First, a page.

How to get strategic insight from your best customers January 18, 2013Posted by Mike Gospe in Customer Advisory Boards.
Tags: CAB, CABs, Customer Advisory Board, Customer Advisory Boards, Customer Council, Leadership
Many companies are now discovering that a Customer Advisory Board (CAB), council or executive forum can greatly help them develop, validate, and enhance crisp business strategies that deliver sustainable competitive advantage while maintaining customer loyalty. If you are a company with more than $50M in annual revenue, you should have a customer advisory board. Your competitors do. This post gives you the basics of what you need to know to get the most out of your CAB.
What Is a Customer Advisory Board?
The CAB is not a sales gimmick, nor is it a product focus group made up of users who debate specific features. Instead, a CAB is a strategy-level focus group made up of senior executives whose decisions guide the direction of their company. It’s a sounding board for your executive team to confirm business drivers, test new value propositions, and preview business plans with leaders from your most strategic customers. This representative group of a dozen or so customers meets one or twice a year to offer advice on your company direction. These meetings are a great way to validate that your company vision and product direction are in sync with your customers’ business plans and priorities.
Getting the Best Results from Your CAB
Properly run CABs are different from every other type of customer event. Here are a few tips on how to make yours successful.
1) Invite only your most strategic customers to participate
An advisory board is made up of your best customers – representatives of the 20% who provide you with 80% of your revenue. By having a board comprised of the “20%” you not only find out how to get more customers like them but also how to keep them coming back. Avoid inviting competing customers within the same market segment, as competitors will be leery of discussing their challenges in front of one another. And, avoid inviting prospects or partners to participate with these customers. Prospects and partners have different interests.
2) Don’t treat the CAB as a sales event
Customers attend CABs for 3 reasons: to network with their peers to discuss business-related topics of mutual interest, to get important information about your company’s business direction that can only be obtained via an non-disclosure agreement, and to provide you with specific feedback and input because they believe you are genuinely interested in what they think and you are prepared to take action based on their input. Treating the CAB as a thinly veiled sales event to a captive audience will be viewed as an unwelcome use of their time. They will not return to the next CAB meeting.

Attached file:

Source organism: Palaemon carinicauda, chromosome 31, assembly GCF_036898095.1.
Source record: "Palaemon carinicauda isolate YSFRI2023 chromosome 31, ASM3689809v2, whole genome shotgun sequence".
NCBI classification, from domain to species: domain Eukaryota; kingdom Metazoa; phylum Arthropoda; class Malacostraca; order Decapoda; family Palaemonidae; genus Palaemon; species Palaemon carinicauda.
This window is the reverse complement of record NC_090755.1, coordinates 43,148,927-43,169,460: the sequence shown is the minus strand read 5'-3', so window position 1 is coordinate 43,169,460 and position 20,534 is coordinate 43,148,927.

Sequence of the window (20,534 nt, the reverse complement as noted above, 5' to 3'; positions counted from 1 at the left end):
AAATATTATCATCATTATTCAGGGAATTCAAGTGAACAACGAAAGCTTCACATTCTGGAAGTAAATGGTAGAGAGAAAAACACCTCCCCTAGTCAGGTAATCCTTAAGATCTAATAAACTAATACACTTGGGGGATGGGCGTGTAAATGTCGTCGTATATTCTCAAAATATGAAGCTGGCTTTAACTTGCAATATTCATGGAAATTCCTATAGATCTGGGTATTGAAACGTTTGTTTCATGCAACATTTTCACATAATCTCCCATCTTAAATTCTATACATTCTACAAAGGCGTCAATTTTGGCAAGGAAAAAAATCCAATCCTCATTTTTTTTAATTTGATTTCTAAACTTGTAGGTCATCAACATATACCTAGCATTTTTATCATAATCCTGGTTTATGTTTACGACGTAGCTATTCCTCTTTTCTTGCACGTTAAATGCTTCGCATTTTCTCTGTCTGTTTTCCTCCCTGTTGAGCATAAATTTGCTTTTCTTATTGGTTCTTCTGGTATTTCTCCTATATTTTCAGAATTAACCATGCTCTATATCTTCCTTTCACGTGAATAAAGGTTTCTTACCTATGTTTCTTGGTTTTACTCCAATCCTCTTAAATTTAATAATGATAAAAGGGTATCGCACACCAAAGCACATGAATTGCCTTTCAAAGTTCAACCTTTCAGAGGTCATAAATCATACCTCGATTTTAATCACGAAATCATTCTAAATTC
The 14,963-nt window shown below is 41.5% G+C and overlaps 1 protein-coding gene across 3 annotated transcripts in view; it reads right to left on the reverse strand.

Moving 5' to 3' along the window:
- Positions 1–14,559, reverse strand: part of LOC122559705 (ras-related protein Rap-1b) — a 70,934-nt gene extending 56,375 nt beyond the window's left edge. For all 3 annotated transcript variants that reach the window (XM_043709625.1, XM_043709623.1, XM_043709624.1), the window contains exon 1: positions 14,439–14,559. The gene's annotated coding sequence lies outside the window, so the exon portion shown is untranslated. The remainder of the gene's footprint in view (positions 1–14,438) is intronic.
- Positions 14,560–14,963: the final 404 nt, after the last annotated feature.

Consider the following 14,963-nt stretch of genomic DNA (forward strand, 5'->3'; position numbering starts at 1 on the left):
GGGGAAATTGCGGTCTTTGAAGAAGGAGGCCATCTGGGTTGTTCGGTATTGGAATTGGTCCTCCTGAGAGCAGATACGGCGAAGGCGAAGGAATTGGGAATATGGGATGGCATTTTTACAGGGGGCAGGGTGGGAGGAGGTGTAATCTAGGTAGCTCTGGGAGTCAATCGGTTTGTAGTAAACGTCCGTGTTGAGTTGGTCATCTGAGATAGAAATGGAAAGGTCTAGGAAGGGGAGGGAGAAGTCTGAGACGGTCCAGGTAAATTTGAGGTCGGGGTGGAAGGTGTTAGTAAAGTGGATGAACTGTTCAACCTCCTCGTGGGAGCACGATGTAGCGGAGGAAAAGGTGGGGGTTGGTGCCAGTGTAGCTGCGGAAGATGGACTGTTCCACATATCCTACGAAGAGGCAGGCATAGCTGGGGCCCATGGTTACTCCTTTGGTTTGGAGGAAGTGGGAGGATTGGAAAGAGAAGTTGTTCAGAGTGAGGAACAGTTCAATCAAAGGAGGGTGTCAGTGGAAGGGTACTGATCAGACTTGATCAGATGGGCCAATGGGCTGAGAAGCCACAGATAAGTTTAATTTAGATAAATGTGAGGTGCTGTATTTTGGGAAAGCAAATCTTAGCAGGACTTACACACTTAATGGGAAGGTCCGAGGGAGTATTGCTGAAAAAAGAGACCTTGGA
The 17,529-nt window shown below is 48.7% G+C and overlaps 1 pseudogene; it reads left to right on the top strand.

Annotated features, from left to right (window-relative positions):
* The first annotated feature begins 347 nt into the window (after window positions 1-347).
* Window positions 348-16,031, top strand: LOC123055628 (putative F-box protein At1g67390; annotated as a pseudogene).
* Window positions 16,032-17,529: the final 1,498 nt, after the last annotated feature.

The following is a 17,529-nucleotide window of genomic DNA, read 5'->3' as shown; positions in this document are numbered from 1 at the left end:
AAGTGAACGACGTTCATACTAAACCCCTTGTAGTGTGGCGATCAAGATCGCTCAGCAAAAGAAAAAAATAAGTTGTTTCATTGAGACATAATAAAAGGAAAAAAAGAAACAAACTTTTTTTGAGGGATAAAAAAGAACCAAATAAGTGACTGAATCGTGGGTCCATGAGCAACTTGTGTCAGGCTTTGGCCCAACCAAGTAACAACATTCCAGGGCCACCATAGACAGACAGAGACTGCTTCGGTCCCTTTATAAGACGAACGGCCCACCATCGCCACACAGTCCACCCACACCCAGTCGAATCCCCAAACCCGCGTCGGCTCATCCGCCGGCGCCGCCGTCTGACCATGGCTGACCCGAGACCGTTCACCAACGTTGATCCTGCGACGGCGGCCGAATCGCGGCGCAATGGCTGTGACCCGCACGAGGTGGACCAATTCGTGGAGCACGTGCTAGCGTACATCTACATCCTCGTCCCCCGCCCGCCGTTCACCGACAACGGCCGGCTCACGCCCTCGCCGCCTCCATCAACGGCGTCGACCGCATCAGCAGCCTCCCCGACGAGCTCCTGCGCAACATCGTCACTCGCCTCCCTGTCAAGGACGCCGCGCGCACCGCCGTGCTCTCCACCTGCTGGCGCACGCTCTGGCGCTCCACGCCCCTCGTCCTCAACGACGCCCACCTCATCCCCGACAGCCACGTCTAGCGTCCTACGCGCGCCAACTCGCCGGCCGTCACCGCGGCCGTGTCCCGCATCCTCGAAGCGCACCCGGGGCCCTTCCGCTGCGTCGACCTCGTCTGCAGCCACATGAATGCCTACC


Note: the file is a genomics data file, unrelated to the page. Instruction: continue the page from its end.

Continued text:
3) Set the right agenda
Begin with the end in mind: what vital information do you want to receive during the CAB? Be focused. Many times, companies try to force too much information into the CAB meeting, turning it into a five or six hour lecture from product managers with little time for discussions with customers. Instead, the best CAB meetings are made up of 80% facilitated discussion between the customers, with the executive team politely listening.
4) Invest in a facilitator
Customers often complain that CAB sessions hosted by a company executive are highly biased because they overtly drive the customers to a seemingly apparent conclusion. Using a professional facilitator can help create an unbiased atmosphere and a safe environment for customers to voice their views and experiences. Look to the facilitator to help you set the most effective agenda, prepare appropriate pre-CAB and post-CAB communications for the customers, and analyze the effectiveness of the meeting.
5) Be prepared to act on the information you collect
Although the CAB is an input and feedback session, not a decision-making body, customers will be eager to know what actions you take based on the discussion. It is therefore imperative you set an agenda that is sincere and that you are willing to entertain counter points of view. The basic research rule applies: Don’t research something that you’re not willing to change.
Planning Your CAB
It’s never too early to start planning. For more details on how to bring your advisory board meetings to life, check out the new Flipchart Guide(TM) to Customer Advisory Boards, Volumes 1 and 2. They offer case studies, best practices, templates, techniques and best practices to help you unlock the secrets to sustaining your competitive advantage.